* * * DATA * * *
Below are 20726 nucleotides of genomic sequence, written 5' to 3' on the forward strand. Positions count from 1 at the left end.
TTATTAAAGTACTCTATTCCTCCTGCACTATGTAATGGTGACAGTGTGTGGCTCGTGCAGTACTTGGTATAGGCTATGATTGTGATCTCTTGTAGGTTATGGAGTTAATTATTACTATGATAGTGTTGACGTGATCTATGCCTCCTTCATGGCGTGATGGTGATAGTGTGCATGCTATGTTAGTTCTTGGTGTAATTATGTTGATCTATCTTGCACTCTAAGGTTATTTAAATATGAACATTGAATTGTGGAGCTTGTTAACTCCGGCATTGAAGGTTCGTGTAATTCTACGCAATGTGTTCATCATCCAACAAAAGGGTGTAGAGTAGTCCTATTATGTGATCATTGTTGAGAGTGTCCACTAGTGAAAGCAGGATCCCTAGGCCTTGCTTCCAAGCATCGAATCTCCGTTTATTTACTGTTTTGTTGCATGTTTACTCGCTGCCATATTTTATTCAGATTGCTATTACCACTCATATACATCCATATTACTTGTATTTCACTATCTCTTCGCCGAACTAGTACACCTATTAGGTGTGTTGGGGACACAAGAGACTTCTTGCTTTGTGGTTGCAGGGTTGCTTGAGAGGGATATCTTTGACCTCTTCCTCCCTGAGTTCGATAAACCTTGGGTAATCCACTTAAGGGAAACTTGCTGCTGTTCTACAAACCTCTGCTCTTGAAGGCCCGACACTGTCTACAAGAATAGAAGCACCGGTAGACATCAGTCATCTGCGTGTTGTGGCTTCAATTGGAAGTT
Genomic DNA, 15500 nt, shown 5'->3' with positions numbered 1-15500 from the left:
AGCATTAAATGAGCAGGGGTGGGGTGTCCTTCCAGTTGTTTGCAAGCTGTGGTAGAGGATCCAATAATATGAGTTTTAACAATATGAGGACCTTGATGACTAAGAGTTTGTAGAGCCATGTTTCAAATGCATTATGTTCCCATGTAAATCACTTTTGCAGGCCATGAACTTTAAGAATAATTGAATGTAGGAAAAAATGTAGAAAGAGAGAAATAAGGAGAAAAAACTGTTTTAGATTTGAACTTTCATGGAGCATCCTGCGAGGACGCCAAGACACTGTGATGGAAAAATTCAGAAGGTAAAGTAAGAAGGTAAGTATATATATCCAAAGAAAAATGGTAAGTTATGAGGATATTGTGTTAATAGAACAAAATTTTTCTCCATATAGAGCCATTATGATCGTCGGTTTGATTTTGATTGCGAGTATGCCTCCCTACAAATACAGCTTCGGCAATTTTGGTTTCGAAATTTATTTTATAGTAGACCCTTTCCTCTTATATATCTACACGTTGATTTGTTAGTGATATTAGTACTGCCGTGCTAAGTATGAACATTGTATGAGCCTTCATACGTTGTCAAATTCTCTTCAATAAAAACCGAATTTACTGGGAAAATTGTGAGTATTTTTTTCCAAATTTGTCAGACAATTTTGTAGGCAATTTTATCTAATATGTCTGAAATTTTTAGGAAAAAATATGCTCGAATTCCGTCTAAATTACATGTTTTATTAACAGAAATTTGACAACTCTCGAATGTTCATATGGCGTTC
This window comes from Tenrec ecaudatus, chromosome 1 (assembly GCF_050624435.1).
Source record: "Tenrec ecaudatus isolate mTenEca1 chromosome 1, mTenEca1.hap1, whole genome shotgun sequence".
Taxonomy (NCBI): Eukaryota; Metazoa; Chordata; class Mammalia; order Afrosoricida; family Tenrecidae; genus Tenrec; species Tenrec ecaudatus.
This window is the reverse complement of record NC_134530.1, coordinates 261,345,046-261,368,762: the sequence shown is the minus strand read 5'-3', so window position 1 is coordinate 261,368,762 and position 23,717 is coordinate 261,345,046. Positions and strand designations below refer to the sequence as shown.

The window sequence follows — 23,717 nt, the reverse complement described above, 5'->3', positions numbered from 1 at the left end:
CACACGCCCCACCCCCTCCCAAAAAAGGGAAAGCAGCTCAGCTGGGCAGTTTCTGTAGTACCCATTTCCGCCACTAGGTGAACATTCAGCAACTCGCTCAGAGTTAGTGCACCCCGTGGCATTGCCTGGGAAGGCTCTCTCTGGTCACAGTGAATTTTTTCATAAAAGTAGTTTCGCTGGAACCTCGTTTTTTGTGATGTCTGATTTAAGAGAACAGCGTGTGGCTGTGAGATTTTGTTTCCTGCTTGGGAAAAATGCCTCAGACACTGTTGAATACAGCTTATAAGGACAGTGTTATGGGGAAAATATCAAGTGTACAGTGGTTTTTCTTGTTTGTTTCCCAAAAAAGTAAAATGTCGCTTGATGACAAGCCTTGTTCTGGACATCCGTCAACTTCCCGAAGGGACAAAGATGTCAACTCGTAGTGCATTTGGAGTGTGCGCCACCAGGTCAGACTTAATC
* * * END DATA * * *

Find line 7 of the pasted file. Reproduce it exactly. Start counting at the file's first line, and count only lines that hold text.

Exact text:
Taxonomy (NCBI): Eukaryota; Metazoa; Chordata; class Mammalia; order Afrosoricida; family Tenrecidae; genus Tenrec; species Tenrec ecaudatus.